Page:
Indeed, white Americans of the time could hardly have escaped what the minister William Ellery Channing (1780-1842) celebrated in a widely read and reprinted 1838 tract as “Self-Culture”: the “power of … determining and forming ourselves.” Historians have charted the diverse ways notions of fashioning an unique self engrossed Americans during these years as never before; tracing the influences and manifestations of this quest for personal identity in Evangelical Protestantism, sexuality, political parties, and popular literature. Accordingly, an analysis of the transformation of consumer thought in Zion helps fill gaps of both chronology and theme by providing an understanding–through the lens of consumption–of the commercial and social changes associated with the “market revolution.” (7)

But understanding the changing Mormon experience of consumption unveils a process of far greater complexity and significance than the familiar historical tales of either more and more consumer goods entering households further and further down the social order or of genteel aspirations diffusing ever outward from mansions in cultured metropoles to farmhouses in distant hinterlands. The fashioning of the new vision of goods in Mormondom required of its participants, and can divulge to its students, a fundamental reordering of the relationship between personal possessions and individual identities.

The changes in Zion’s consumer marketplace brought about by the railroad exposed Mormons to commodity choices that were both novel and significantly larger than they had experienced previously in the territory–and they eagerly pursued the new consumer possibilities to be found in imported merchandise. But if the restricted range of goods available to Mormons before the railroad had limited the significance they attached to consumer decisions, the explosion of commodity selection after 1869 invited the Saints to interpret such choices as more socially meaningful; one’s circle of possessions became a register of socially interpretable expressive preferences. But the railroad–and the imported goods it carried–not only disrupted the economic life of the Kingdom of Zion; it also profoundly altered its symbolic life.

To both make, and make sense of, the consumer choices offered by the sudden magnification of imported goods with necessarily non-local meaning, Mormons increasingly turned to an emerging national bourgeois sensibility expressed in a range of popular literature. Mormons’ swelling reliance upon this broader net of cultural knowledge to decipher the goods around them washed away the symbolic salience of local points of reference that had previously given possessions meaning. These two novel developments–the possibility of making consumer choices and the means by which to ascribe a widely understood characterlogical significance to those choices–propelled Mormons to embrace consumption as the privileged vehicle for subjective expression and personal identification.

The changes in thinking about material goods that occurred in Mormondom are neatly encapsulated in two letters–separated by two decades–written by Isaiah Coombs. Coombs, inspired by the promises of the Mormon gathering of the materially-poor-yet-spiritually-pure in a restored Zion in the West, emigrated in 1855 and worked as a farmer and an itinerant schoolteacher in a variety of towns in southern Utah until his death in 1889. In the first of these letters, written during the unusually cold December of 1862 from the small town of Payson, Coombs reassured his father back East that life in Zion was not marked by privation: “We have got our clothes up at last … We are prouder of our home made clothes that we would be of so much silk.” Coombs, taking pride in the independence his household had achieved through home production, encouraged his father “by all means (to) get sheep as fast as you can and not be dependent on others for your clothing.” Roughly twenty years later, Isaiah wrote with his wife Fanny to his granddaughter, “grandma will make you (a) skirt like the one in the fashion plates we looked at.” (8)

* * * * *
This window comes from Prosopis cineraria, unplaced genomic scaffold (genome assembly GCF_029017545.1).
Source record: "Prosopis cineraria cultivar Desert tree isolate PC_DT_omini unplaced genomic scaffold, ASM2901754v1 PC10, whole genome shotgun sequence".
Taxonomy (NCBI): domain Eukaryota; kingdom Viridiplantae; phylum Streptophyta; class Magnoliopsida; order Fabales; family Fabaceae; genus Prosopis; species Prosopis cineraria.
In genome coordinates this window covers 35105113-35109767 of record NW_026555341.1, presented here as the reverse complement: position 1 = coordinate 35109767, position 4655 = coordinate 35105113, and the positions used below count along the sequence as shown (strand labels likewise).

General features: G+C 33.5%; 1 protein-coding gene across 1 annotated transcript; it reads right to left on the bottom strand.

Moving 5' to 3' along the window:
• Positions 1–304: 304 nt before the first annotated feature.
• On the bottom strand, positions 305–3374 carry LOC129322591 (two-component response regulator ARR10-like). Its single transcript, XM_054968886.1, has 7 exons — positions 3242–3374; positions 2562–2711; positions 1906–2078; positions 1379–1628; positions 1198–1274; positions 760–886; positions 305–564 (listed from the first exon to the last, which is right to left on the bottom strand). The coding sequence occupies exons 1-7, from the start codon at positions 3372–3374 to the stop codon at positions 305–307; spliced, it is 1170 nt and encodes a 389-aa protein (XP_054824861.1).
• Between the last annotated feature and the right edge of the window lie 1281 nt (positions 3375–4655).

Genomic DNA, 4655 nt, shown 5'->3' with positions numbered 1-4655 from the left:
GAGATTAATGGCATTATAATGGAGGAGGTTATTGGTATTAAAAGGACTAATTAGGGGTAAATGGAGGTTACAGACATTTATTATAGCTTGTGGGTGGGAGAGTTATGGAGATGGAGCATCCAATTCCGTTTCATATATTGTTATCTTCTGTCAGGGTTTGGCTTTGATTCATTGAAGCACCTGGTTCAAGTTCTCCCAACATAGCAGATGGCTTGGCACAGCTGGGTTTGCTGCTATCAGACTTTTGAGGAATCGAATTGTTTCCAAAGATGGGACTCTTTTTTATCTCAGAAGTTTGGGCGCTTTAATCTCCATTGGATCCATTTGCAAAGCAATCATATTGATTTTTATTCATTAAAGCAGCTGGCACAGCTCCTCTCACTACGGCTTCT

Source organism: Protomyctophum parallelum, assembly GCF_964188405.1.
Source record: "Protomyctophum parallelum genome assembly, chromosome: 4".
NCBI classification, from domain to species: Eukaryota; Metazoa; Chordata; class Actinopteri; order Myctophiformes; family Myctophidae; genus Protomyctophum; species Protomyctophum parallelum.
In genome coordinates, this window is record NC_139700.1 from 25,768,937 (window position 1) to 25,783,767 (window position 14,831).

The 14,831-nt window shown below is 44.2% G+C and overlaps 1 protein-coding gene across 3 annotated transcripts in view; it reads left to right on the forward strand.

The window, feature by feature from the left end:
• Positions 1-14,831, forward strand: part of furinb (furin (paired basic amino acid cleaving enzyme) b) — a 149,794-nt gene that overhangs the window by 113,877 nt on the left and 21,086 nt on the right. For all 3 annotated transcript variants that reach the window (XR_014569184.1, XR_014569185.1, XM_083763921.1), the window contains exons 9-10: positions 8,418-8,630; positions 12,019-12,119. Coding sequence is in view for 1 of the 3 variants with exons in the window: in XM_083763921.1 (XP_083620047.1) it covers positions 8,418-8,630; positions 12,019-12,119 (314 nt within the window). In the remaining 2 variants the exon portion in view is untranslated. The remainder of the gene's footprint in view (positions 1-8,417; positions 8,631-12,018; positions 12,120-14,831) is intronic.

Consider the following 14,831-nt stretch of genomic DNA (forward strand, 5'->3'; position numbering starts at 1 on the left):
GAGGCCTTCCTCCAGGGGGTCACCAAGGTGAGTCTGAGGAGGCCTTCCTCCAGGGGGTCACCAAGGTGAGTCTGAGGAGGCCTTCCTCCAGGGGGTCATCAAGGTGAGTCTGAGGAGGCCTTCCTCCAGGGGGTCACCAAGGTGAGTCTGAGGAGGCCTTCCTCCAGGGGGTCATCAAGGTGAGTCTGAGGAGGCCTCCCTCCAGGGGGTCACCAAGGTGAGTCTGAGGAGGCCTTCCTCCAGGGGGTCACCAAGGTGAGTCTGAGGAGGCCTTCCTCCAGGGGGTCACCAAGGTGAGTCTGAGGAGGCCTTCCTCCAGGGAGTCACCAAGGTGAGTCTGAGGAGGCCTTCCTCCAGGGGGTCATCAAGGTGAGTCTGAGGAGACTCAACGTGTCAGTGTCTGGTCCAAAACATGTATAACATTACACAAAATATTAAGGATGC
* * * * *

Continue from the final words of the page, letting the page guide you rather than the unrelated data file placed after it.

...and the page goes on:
While the Coombs household would continue to make its own clothing well into the 1880s, the letters reveal the extent to which the meaning of the clothing transformed dramatically during that period. Writing to his father in that earlier letter, Coombs assessed the pride he found in independence by likening it to the pride that could stem from owning silk, a classic example of aristocratic finery. Silk’s traditional scarcity–emerging from both its foreign origins and time-consuming production–made it a useful point of comparison for Coombs. Certainly, Mormons recognized that some objects required greater effort or dearer materials to manufacture and so might command a higher price. Some goods, accordingly, could draw attention to their owners’ wealth while others mirrored a humbler station. But for the Saints, such differences reflected static qualities assumed to originate with an object’s production. And so, both the cultural meaning and relative value of goods was common knowledge: silk was rare and costly, while homespun was ordinary and affordable. Because the ascribed meanings of goods were both widely known and fairly stable, the discernment of such meanings could not reliably serve as a means to distinguish individuals.

Social distinctions might emerge from one’s ability to pay for objects, but not from the capacity to know their symbolic content. In this materialist assessment of goods, value as such emerged more through the quantities of labor time a good’s production required than from the social comprehension its consumption expressed. Later, however, Coombs would rework how he understood the world of objects.